• Proper fitting muzzle

More information on how to build an emergency kit can be found at: https://readync.org/EN/Plan_GetAKit.html.

Know where to go for trusted sources of information in an emergency.  Chatham residents can sign up for CodeRED, a local phone-based emergency notification system, here: http://bit.ly/2gMwi3D.  Information can also be found on Chatham County’s official Twitter: @ChathamCountyNC.

While it is still unclear what path Irma will take, it is important to have a plan in place and supplies ready for emergency events.  For more information on how to prepare for emergencies, including hurricanes, please visit www.readync.org.

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As tick activity increases, Chatham County Public Health Department hosts tick forum http://chathamjournal.com/2017/05/30/tick-activity-increases-chatham-county-public-health-department-hosts-tick-forum/ Tue, 30 May 2017 15:43:11 +0000 http://chathamjournal.com/?p=7670 Pittsboro, NC – On Friday, April 28, the Chatham County Public Health Department, with leadership from the Board of Health, hosted the 2017 Tick Forum to discuss issues around ticks and tick-borne illness in North Carolina, with a focus on…

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Pittsboro, NC – On Friday, April 28, the Chatham County Public Health Department, with leadership from the Board of Health, hosted the 2017 Tick Forum to discuss issues around ticks and tick-borne illness in North Carolina, with a focus on Chatham County.  The event featured presentations by local, state, and national experts on these issues and was well attended by local and regional residents and stakeholders interested in learning more about mitigating tick-related issues.  Presentation topics included tick-borne illness burden in North Carolina, history of ticks, deer population management, impacts of deer management on tick-borne illness, and land use impacts on the tick population.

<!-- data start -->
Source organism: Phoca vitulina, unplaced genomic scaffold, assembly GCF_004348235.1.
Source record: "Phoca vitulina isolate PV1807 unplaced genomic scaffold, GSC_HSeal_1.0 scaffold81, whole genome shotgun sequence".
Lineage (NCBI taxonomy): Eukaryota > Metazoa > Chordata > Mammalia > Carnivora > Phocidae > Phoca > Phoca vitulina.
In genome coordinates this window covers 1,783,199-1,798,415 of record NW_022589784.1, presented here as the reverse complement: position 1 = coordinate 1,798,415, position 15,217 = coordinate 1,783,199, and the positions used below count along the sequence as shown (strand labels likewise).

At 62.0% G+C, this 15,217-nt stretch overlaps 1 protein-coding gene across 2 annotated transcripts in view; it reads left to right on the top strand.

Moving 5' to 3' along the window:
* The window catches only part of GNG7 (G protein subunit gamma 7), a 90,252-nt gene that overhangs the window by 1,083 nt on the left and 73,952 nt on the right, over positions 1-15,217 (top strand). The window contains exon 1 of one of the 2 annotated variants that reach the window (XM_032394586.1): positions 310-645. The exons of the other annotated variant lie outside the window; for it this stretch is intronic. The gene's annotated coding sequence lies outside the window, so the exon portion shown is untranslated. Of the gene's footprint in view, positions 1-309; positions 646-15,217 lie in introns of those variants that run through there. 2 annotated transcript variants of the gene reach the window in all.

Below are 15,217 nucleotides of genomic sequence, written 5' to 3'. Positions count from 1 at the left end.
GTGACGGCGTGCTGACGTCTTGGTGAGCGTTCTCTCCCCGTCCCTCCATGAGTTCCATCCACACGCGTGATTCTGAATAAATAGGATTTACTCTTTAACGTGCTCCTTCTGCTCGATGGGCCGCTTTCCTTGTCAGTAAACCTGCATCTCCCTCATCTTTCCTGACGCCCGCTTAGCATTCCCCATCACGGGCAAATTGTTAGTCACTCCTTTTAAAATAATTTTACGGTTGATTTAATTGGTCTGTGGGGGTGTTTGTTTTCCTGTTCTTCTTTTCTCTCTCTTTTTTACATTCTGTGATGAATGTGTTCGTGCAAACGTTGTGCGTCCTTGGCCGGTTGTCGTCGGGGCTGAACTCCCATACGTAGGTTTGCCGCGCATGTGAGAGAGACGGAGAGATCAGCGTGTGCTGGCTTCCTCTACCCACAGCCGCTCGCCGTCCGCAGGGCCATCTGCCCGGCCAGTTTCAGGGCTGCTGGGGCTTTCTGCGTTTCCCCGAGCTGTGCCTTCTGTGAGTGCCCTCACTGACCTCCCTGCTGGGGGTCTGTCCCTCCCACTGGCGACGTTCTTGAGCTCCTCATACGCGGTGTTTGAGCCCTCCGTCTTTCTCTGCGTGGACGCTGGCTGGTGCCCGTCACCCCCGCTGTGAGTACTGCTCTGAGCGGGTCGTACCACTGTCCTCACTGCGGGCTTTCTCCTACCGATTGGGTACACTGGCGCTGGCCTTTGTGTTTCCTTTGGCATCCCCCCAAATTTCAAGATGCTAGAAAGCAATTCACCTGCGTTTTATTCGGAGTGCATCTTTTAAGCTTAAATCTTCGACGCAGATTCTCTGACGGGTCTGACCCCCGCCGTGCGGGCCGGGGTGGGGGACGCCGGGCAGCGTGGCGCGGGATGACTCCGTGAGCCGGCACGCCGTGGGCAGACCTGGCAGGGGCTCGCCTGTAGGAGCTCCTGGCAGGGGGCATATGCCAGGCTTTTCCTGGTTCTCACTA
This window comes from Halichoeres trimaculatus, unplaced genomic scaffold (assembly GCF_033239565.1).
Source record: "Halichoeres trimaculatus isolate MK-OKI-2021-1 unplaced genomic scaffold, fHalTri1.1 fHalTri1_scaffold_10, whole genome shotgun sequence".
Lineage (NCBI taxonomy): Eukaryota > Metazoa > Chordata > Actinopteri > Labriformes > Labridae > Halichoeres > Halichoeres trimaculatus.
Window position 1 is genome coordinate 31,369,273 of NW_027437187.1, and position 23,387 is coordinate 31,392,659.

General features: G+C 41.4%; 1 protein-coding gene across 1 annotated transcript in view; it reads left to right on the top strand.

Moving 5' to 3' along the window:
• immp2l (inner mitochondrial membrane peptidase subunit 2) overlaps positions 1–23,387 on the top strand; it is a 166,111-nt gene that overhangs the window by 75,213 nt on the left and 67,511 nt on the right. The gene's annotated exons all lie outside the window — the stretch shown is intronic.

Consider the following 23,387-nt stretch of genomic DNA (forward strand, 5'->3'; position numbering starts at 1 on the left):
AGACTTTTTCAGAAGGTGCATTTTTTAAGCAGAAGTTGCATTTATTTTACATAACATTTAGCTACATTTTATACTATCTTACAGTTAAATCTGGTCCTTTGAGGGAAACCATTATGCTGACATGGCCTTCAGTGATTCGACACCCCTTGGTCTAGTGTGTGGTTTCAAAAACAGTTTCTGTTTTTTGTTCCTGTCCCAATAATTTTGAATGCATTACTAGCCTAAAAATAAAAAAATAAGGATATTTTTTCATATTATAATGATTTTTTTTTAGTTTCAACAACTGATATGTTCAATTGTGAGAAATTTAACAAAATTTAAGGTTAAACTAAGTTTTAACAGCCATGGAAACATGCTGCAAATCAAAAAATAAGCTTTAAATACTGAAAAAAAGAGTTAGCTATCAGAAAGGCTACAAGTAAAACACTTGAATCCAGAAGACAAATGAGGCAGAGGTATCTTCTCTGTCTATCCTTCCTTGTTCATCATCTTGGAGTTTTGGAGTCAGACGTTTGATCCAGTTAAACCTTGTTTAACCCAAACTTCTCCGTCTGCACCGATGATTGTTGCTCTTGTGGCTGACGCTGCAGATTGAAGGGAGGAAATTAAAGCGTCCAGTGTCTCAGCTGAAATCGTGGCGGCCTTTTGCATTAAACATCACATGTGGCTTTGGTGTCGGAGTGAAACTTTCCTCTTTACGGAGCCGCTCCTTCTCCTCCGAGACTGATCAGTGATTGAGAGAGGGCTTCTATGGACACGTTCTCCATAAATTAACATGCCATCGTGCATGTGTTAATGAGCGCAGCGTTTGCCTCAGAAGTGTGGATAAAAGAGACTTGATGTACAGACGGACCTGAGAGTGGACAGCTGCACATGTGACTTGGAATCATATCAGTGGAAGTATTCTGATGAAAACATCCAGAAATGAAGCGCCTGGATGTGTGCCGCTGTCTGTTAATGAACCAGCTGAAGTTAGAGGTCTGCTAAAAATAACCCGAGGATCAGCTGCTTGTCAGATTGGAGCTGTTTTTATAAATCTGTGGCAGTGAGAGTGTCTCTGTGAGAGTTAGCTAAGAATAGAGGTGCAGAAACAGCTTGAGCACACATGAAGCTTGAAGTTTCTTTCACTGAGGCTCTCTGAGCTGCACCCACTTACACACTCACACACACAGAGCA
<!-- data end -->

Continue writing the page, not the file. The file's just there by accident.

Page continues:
In Chatham County, tick-borne illnesses are a major concern, with Rocky Mountain spotted fever topping the list each year.  Other tick-borne illnesses found in Chatham include Lyme disease, Southern tick-associated rash illness (STARI), and ehrlichiosis.  Summer is fast approaching and people are spending more time outdoors, so it is important for everyone to take precautions to protect against tick bites.

What can you do to protect yourself from these dangerous and sometimes deadly diseases? The North Carolina Division of Public Health encourages the following activities to help protect against illness caused by ticks:

*   Avoid tick habitats, which includes wooded, grassy, or brushy areas.
*   If you can’t avoid a tick habitat, use tick repellent and wear light-colored clothing, long sleeves, and long pants.  Tuck your pants legs into your socks.
*   Check yourself and your kids for ticks when returning from being outdoors. Be especially watchful around the waist, the groin, and the neck.
*   If you see an attached tick, carefully remove it by grasping the tick with fine-tipped tweezers as close as possible to your skin and apply a steady gentle pressure until it releases. The Chatham County Public Health Department has tick kits available that include tweezers and important information related to ticks.
*   After safely removing the tick, document the location of attachment, the day the tick was removed, photograph or save the tick by taping it to an index card so it may be identified if you fall ill, and watch for signs of illness such as rash or fever.  If you experience these symptoms, see your health care provider and let them know you were recently bitten by a tick

While it is not possible to prevent all cases of tick-borne illness, you can greatly reduce your risk by following these basic control measures.

To learn more about ticks or to watch videos of the Tick Forum presentations, visit www.chathamnc.org/ticks.